Mercedes-amg G 63
Expensive but wonderful in every way. Say hello to your “forever car”, says Ben Samuelson.
If you had to pick a single car to last the rest of your life, what would you choose? I always used to think I’d get a 1950s bentley r-type Continental. Caddish from its chrome over-riders to its tapered tail, it seats four, is capable of 120mph and would allow a chap to spend his declining years practising his Terry-thomas pronunciation of “shower” in velvet smokingjacketed splendour. but there is only one car that is actually designed specifically to see out an ex-racing driver shooting enthusiast and it’s the G 63.
The G-wagen, or Geländewagen, was originally designed for the Shah of Iran’s military, but unfortunately didn’t arrive before his enemies came knocking. Had he had a G to escape in, history might have recorded a happier fate for His Imperial majesty. And over the past few decades, the G has continued in production, with civilian versions gaining bigger engines, but never getting away from the car’s utilitarian roots in terms of driving dynamics.
This is the first all-new
G since 1979, not that you’d know to look at the thing. The only parts to be carried over from the old car are the doorhandle button, the sun visors, spare wheel cover, headlight washer nozzles and a single bracket deep in the car’s oily bits. Everything else is new. but it looks almost exactly the same: the same Panzerlike angles, even the same indicators sitting up on top of the wings, but now designed to disappear downwards if you hit something, possibly among a group of rioting civilians outside the gates of your palace.
The inside, however, is very different, with double digital 12in screens, much more elbow and shoulder room for your beefier mates to sit beside you and even a 590-watt burmester stereo. The seats are trimmed in butter-soft leather and every switch feels like it is machined from billet. It also has a lowrange gearbox and a proper ladder frame chassis so it is practically unstoppable off-road. When I drove the old one, I said that after a nuclear war, the only things left moving would be cockroaches driving G-wagens and that feeling of invincibility is maintained in the new car. The only limit is that it doesn’t have air suspension so its ground clearance isn’t quite the same as the range rover in full tippytoes mode and, at 700mm, its wading depth is a little less too. but the reason for not having air suspension probably explains the philosophy of the G better than anything else. It isn’t there, say the car’s development engineers, because they can’t make the components last 15 years under the most extreme conditions. Nowhere else do car people think like that.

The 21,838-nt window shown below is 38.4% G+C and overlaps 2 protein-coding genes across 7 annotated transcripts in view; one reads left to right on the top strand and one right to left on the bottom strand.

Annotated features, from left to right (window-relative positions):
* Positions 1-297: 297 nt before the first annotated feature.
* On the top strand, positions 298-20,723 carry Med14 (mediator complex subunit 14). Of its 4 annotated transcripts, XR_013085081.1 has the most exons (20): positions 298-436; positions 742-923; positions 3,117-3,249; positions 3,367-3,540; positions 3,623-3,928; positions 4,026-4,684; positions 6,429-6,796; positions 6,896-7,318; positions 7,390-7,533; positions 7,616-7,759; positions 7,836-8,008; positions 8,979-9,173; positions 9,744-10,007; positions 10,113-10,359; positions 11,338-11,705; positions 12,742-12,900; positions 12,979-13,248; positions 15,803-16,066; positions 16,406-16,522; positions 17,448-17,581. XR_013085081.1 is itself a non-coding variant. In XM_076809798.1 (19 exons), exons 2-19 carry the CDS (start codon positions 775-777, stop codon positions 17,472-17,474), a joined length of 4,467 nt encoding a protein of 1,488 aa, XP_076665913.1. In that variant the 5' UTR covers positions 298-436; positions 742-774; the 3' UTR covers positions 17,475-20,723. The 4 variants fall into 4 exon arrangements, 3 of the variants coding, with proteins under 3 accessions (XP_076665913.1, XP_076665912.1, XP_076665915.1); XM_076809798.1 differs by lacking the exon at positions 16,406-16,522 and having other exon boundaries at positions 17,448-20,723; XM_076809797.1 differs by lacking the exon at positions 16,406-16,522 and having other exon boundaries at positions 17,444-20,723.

On the road, it is a revelation to those who have spent a lot of time in the old one, like
I have. Gone is the recirculating ball steering — now the G has a modern rack-and-pinion system to go with its independent suspension and massive brakes, which is a good thing as the G 63 is fast. It is not just quick for a 2.5-tonne SUV, it is quick by any standards, with 60mph coming up in just 4.5 seconds. That is because the only G currently available in the UK has a mighty 57bhp twin-turbo V8.
It isn’t cheap. but then neither is a top-quality rifle and you should buy a G in the same way as a forever car. If you wait until 2019, you’ll be able to get a diesel, which won’t be as much fun but might make more sense as your forever Gunbus. Score: 4½ out of 5
The AMG G 63 is a revelation on the road.